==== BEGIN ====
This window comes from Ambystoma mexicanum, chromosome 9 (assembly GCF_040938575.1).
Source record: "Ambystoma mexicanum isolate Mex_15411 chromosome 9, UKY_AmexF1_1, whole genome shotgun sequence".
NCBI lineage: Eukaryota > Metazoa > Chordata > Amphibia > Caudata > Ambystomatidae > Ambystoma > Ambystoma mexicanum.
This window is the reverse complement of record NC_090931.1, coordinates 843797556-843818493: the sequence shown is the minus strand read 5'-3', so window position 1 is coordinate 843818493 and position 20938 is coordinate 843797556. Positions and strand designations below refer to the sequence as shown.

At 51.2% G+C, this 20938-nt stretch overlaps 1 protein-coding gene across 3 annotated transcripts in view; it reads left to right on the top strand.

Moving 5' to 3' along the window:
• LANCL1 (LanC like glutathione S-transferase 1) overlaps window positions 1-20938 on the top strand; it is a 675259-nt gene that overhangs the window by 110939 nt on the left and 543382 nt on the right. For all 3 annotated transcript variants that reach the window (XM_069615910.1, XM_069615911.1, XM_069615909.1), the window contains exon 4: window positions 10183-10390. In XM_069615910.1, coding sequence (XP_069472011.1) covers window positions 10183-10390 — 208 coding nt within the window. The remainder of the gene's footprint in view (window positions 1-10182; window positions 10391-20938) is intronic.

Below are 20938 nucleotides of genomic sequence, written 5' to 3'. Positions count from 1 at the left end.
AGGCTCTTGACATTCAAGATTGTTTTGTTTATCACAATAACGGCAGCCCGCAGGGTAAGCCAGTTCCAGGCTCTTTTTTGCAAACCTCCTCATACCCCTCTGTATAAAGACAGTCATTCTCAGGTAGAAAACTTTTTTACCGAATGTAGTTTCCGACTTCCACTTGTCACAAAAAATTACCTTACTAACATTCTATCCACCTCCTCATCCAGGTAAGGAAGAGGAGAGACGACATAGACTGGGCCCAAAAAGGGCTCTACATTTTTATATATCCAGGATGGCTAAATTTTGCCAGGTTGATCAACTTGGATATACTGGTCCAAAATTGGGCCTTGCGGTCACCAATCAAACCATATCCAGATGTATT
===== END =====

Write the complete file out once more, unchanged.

This window comes from Ambystoma mexicanum, chromosome 9 (assembly GCF_040938575.1).
Source record: "Ambystoma mexicanum isolate Mex_15411 chromosome 9, UKY_AmexF1_1, whole genome shotgun sequence".
NCBI lineage: Eukaryota > Metazoa > Chordata > Amphibia > Caudata > Ambystomatidae > Ambystoma > Ambystoma mexicanum.
This window is the reverse complement of record NC_090931.1, coordinates 843797556-843818493: the sequence shown is the minus strand read 5'-3', so window position 1 is coordinate 843818493 and position 20938 is coordinate 843797556. Positions and strand designations below refer to the sequence as shown.

At 51.2% G+C, this 20938-nt stretch overlaps 1 protein-coding gene across 3 annotated transcripts in view; it reads left to right on the top strand.

Moving 5' to 3' along the window:
• LANCL1 (LanC like glutathione S-transferase 1) overlaps window positions 1-20938 on the top strand; it is a 675259-nt gene that overhangs the window by 110939 nt on the left and 543382 nt on the right. For all 3 annotated transcript variants that reach the window (XM_069615910.1, XM_069615911.1, XM_069615909.1), the window contains exon 4: window positions 10183-10390. In XM_069615910.1, coding sequence (XP_069472011.1) covers window positions 10183-10390 — 208 coding nt within the window. The remainder of the gene's footprint in view (window positions 1-10182; window positions 10391-20938) is intronic.

Below are 20938 nucleotides of genomic sequence, written 5' to 3'. Positions count from 1 at the left end.
AGGCTCTTGACATTCAAGATTGTTTTGTTTATCACAATAACGGCAGCCCGCAGGGTAAGCCAGTTCCAGGCTCTTTTTTGCAAACCTCCTCATACCCCTCTGTATAAAGACAGTCATTCTCAGGTAGAAAACTTTTTTACCGAATGTAGTTTCCGACTTCCACTTGTCACAAAAAATTACCTTACTAACATTCTATCCACCTCCTCATCCAGGTAAGGAAGAGGAGAGACGACATAGACTGGGCCCAAAAAGGGCTCTACATTTTTATATATCCAGGATGGCTAAATTTTGCCAGGTTGATCAACTTGGATATACTGGTCCAAAATTGGGCCTTGCGGTCACCAATCAAACCATATCCAGATGTATT